Wednesday, 23 April 2014

Trying out Ikebana with Shippo

Seika shape using Shippo fixing.

While I was in Portland I also contacted my FaceBook friend David Komeiji. He is the head of the Saga Goryu School of ikebana in Portland. The Saga Goryu School has it's headquarters in the Daikakuji Temple in Kyoto and is closely related to Shingon Buddhism.

After a very pleasant pot luck meal with mostly Japanese dishes we started working. While the group prepared for an upcoming demonstration I got the opportunity to try out working with a Shippo, a traditional tool used instead of a Kenzan. I have never tried this before so that was a real treat. The Shippo invites to a more slanting placement and you have to work more in accordance with the balance of the materials. Small pieces of the stem are used to fix the stem in the wright position. I tried a simple Seika form arranged with three Aspidistra leaves. David also demonstrated how to make an Inoribana (prayer flowers) which is a newer style developed by the Saga Goryu School.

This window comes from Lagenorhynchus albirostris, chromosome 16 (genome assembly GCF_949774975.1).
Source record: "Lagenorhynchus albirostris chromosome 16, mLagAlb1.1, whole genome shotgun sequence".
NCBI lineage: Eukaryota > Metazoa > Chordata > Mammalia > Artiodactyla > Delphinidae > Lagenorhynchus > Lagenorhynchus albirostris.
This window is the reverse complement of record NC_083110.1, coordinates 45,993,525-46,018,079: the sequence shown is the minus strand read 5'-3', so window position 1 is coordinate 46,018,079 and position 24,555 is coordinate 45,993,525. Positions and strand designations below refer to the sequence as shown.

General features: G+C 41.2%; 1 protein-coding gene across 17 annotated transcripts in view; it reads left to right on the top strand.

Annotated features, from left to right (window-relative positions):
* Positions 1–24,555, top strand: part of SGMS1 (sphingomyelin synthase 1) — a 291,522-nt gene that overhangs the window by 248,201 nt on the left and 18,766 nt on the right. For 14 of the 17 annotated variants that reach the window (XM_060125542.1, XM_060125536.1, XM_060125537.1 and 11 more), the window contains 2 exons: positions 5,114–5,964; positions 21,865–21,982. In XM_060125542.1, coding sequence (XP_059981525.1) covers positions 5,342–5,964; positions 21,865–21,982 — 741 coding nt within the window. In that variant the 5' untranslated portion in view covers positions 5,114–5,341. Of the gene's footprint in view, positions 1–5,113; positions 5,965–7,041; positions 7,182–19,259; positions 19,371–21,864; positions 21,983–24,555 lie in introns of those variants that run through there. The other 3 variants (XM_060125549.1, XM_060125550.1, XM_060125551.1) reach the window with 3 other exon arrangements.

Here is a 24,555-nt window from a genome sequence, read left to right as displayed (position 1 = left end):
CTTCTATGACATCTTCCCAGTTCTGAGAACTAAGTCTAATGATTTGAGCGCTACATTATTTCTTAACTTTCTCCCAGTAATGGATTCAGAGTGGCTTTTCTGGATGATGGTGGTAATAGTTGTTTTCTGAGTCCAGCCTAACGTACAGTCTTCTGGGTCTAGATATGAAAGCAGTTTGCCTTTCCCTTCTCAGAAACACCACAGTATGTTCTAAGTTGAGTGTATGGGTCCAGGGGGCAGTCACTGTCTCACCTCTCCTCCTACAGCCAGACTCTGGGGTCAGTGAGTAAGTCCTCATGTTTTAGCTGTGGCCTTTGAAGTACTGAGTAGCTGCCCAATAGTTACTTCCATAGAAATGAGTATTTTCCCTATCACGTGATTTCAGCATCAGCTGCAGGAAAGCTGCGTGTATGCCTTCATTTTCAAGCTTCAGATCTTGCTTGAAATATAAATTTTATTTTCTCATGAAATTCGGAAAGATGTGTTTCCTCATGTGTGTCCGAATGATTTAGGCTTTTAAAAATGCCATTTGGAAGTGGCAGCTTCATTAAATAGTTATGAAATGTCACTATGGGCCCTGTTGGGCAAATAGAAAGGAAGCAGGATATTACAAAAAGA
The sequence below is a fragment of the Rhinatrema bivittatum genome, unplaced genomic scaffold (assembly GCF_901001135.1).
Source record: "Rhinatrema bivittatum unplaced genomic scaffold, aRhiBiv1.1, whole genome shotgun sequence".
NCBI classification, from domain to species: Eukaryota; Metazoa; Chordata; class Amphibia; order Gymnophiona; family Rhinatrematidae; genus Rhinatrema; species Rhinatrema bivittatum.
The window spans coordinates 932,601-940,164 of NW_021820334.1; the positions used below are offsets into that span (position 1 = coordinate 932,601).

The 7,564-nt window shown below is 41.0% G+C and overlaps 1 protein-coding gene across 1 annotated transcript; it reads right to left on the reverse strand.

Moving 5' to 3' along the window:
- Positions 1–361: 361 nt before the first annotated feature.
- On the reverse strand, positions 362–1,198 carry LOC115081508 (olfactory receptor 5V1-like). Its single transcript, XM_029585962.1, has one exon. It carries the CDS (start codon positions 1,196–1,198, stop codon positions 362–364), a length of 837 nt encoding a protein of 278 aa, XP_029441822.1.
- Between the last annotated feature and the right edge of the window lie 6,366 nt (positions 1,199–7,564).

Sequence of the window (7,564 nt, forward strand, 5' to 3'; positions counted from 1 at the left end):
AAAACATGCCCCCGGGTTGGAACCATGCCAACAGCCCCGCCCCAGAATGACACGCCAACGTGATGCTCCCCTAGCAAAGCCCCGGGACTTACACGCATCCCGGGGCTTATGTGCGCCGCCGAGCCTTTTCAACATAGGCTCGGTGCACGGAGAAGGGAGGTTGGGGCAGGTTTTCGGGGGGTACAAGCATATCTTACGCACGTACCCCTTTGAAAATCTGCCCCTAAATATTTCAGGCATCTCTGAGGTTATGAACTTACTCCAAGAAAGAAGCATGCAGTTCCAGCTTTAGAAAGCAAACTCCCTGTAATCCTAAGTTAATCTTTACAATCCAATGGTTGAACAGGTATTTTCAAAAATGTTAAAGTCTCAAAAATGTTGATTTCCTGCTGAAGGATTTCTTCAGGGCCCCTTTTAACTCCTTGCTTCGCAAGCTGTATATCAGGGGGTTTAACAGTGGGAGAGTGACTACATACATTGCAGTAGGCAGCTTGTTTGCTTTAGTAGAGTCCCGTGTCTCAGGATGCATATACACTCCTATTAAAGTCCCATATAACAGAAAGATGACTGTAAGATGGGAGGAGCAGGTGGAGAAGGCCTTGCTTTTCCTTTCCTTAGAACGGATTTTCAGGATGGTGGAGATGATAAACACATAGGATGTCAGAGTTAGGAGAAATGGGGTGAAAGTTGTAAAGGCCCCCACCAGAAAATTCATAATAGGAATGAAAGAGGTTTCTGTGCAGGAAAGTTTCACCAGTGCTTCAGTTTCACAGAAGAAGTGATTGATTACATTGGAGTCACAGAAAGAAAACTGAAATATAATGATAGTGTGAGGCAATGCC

The container is a wood fired ceramic bowl that I bought from the Portland based ceramicist Chris Baskin who came to deliver a selection of containers for the demonstration. He had made some really stunning big pieces that I was considering buying. I realized in time though that it would have been too unpractical to carry them around all the way back to Norway.

David then asked me to make a freestyle arrangement, still with a Shippo, but in the Sogetsu style. This was also quite challenging, but I like the result and the process of working with it. It's a bit like working with Nageire, you get more in contact with the branches than when you're using a Kenzan.

David's response from a Saga perspective was that it was good that the arrangement fits into a square shape and that the branches goes in all direction. With my Sogetsu approach my attempt was more in the direction of creating open spaces and clear lines, using curved lines in a triangular shape.

Freestyle spring arrangement, using a Shippo fixture.
Kiwi vine, Spirea and Moncs cress.

If you read Japanese you'll find more information on the official website of the Saga Goryu School.

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